• Security realms
      • Predefined security realms
        • The admin-realm
        • The file realm
        • The certificate realm
      • Defining additional realms
        • Defining additional file realms
        • Defining additional certificate realms
        • Defining an LDAP realm
        • Defining a Solaris realm
        • Defining a JDBC realm
        • Defining custom realms
    • Summary
  • Chapter 10: Web Services with JAX-WS
    • Developing web services with the JAX-WS API
      • Developing a web service client
      • Sending attachments to web services
    • Exposing EJBs as web services
      • EJB web service clients
    • Securing web services
    • Securing EJB web services
    • Summary
  • Chapter 11: Developing RESTful Web Services with JAX-RS
    • Introducing RESTful web services and JAX-RS
    • Developing a simple RESTful web service
      • Configuring the REST resources path for our application
        • Configuring via the @ApplicationPath annotation
      • Testing our web service
      • Converting data between Java and XML with JAXB
    • Developing a RESTful web service client
    • Working with query and path parameters
      • Query parameters
        • Sending query parameters via the JAX-RS client API
      • Path parameters
        • Sending path parameters via the JAX-RS Client API
    • Summary

David R. Heffelfinger

David Heffelfinger is the Chief Technology Officer of Ensode Technology, LLC, a software consulting firm based in the greater Washington DC area. He has been architecting, designing and developing software professionally since 1995 and has been using Java as his primary programming language since 1996. He has worked on many large scale projects for several clients including the US Department of Homeland Security, Freddie Mac, Fannie Mae, and the US Department of Defense. He has a Masters degree in Software Engineering from Southern Methodist University. David is editor in chief of Ensode.net (http://www.ensode.net), a website about Java, Linux, and other technology topics.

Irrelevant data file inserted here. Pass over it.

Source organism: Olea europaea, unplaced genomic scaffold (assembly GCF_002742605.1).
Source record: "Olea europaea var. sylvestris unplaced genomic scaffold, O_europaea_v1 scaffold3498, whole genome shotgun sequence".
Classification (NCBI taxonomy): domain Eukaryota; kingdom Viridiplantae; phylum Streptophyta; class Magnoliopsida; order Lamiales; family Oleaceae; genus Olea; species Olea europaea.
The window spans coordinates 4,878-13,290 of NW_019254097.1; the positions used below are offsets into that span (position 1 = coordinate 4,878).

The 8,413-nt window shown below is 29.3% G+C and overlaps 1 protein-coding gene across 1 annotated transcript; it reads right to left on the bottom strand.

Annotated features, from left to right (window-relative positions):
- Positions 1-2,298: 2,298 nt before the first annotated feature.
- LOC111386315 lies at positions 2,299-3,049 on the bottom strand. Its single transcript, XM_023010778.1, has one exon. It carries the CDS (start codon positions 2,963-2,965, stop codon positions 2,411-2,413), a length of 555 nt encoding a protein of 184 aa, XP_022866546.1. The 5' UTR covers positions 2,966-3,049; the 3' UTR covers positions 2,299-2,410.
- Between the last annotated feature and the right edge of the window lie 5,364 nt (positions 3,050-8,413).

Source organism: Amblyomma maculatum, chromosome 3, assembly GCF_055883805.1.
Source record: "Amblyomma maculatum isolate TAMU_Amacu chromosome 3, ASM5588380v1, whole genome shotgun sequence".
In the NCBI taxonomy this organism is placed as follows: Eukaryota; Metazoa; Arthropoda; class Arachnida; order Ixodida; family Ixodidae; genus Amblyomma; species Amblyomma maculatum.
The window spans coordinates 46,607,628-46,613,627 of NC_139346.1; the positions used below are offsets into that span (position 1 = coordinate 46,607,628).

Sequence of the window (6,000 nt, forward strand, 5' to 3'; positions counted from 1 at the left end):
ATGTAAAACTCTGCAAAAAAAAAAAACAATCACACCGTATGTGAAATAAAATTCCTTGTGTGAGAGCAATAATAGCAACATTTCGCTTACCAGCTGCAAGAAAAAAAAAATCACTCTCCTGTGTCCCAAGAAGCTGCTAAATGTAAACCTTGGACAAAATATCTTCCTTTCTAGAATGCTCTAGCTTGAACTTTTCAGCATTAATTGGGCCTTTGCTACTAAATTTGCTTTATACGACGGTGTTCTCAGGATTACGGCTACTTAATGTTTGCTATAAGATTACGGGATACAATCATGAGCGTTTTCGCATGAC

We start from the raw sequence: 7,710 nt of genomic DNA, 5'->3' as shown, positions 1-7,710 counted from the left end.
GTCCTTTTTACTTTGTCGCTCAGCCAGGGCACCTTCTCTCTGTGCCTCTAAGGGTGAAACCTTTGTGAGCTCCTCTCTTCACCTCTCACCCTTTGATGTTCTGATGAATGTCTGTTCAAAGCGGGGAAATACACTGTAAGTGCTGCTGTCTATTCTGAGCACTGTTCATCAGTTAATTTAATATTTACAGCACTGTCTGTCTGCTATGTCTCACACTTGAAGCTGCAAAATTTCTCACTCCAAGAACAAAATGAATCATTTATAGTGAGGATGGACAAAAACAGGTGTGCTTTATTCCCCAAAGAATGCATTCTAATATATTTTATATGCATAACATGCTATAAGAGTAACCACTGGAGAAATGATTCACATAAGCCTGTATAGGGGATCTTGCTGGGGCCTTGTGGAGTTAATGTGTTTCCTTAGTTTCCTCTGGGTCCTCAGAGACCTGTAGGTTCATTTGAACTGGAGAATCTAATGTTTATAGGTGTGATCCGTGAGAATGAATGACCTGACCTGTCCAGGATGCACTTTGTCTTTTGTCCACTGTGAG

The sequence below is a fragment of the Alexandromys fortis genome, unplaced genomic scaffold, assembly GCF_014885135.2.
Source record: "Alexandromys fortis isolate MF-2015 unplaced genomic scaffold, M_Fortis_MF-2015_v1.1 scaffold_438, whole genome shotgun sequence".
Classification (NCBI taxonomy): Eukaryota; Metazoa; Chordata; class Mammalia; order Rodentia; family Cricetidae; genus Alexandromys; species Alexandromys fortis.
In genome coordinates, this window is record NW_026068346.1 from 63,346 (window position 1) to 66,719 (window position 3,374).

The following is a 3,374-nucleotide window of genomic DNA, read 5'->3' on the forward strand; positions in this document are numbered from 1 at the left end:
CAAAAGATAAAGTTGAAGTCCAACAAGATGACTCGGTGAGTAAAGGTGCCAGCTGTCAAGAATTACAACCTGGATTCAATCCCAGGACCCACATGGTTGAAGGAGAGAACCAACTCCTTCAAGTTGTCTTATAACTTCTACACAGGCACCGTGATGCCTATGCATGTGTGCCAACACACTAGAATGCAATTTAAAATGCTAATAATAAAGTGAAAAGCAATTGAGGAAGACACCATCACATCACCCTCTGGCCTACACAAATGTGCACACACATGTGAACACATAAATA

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Errata

- 1 submitted: last submission 13 Jun 2014

Errata type: Technical | Page number: 30

 

"...then click on the JDBC Connection Pools tab."

It should state:

"...then click on the JDBC Resources node." 

Sample chapters

You can view our sample chapters and prefaces of this title on PacktLib or download sample chapters in PDF format.

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What you will learn from this book

  • Develop web-based applications using JavaServer Faces (JSF) 2.2
  • Interact with databases via the Java Persistence API (JPA) 2.1